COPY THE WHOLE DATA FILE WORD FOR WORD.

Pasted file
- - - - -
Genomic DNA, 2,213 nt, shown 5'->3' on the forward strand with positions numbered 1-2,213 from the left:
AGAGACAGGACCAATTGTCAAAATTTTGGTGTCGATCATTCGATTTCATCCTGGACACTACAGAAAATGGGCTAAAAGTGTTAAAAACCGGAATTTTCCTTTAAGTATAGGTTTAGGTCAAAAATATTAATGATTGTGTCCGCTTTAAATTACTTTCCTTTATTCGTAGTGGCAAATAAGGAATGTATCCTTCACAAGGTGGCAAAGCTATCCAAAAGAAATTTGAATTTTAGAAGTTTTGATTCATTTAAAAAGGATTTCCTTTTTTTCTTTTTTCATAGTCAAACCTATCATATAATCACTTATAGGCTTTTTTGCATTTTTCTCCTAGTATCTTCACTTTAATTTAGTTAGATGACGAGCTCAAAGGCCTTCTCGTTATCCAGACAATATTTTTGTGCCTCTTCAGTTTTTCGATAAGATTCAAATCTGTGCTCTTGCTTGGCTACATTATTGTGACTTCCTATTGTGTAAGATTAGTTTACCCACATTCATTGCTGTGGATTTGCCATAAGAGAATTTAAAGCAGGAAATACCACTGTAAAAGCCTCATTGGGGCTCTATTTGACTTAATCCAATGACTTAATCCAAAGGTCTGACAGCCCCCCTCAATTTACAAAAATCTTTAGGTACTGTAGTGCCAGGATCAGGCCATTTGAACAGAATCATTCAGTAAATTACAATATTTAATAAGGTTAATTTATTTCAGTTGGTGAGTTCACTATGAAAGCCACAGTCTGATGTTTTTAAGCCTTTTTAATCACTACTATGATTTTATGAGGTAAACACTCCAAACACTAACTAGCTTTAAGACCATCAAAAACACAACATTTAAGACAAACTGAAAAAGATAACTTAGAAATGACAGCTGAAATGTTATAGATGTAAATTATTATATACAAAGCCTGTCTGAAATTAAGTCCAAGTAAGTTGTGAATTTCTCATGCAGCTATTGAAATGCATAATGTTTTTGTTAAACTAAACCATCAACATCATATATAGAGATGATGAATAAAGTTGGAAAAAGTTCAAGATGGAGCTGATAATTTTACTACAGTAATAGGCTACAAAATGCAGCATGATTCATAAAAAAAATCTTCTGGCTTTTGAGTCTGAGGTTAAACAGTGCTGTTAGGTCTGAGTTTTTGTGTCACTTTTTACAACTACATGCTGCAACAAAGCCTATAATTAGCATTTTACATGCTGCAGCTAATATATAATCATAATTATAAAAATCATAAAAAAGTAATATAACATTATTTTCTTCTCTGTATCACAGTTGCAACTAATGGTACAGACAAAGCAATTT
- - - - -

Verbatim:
Genomic DNA, 2,213 nt, shown 5'->3' on the forward strand with positions numbered 1-2,213 from the left:
AGAGACAGGACCAATTGTCAAAATTTTGGTGTCGATCATTCGATTTCATCCTGGACACTACAGAAAATGGGCTAAAAGTGTTAAAAACCGGAATTTTCCTTTAAGTATAGGTTTAGGTCAAAAATATTAATGATTGTGTCCGCTTTAAATTACTTTCCTTTATTCGTAGTGGCAAATAAGGAATGTATCCTTCACAAGGTGGCAAAGCTATCCAAAAGAAATTTGAATTTTAGAAGTTTTGATTCATTTAAAAAGGATTTCCTTTTTTTCTTTTTTCATAGTCAAACCTATCATATAATCACTTATAGGCTTTTTTGCATTTTTCTCCTAGTATCTTCACTTTAATTTAGTTAGATGACGAGCTCAAAGGCCTTCTCGTTATCCAGACAATATTTTTGTGCCTCTTCAGTTTTTCGATAAGATTCAAATCTGTGCTCTTGCTTGGCTACATTATTGTGACTTCCTATTGTGTAAGATTAGTTTACCCACATTCATTGCTGTGGATTTGCCATAAGAGAATTTAAAGCAGGAAATACCACTGTAAAAGCCTCATTGGGGCTCTATTTGACTTAATCCAATGACTTAATCCAAAGGTCTGACAGCCCCCCTCAATTTACAAAAATCTTTAGGTACTGTAGTGCCAGGATCAGGCCATTTGAACAGAATCATTCAGTAAATTACAATATTTAATAAGGTTAATTTATTTCAGTTGGTGAGTTCACTATGAAAGCCACAGTCTGATGTTTTTAAGCCTTTTTAATCACTACTATGATTTTATGAGGTAAACACTCCAAACACTAACTAGCTTTAAGACCATCAAAAACACAACATTTAAGACAAACTGAAAAAGATAACTTAGAAATGACAGCTGAAATGTTATAGATGTAAATTATTATATACAAAGCCTGTCTGAAATTAAGTCCAAGTAAGTTGTGAATTTCTCATGCAGCTATTGAAATGCATAATGTTTTTGTTAAACTAAACCATCAACATCATATATAGAGATGATGAATAAAGTTGGAAAAAGTTCAAGATGGAGCTGATAATTTTACTACAGTAATAGGCTACAAAATGCAGCATGATTCATAAAAAAAATCTTCTGGCTTTTGAGTCTGAGGTTAAACAGTGCTGTTAGGTCTGAGTTTTTGTGTCACTTTTTACAACTACATGCTGCAACAAAGCCTATAATTAGCATTTTACATGCTGCAGCTAATATATAATCATAATTATAAAAATCATAAAAAAGTAATATAACATTATTTTCTTCTCTGTATCACAGTTGCAACTAATGGTACAGACAAAGCAATTT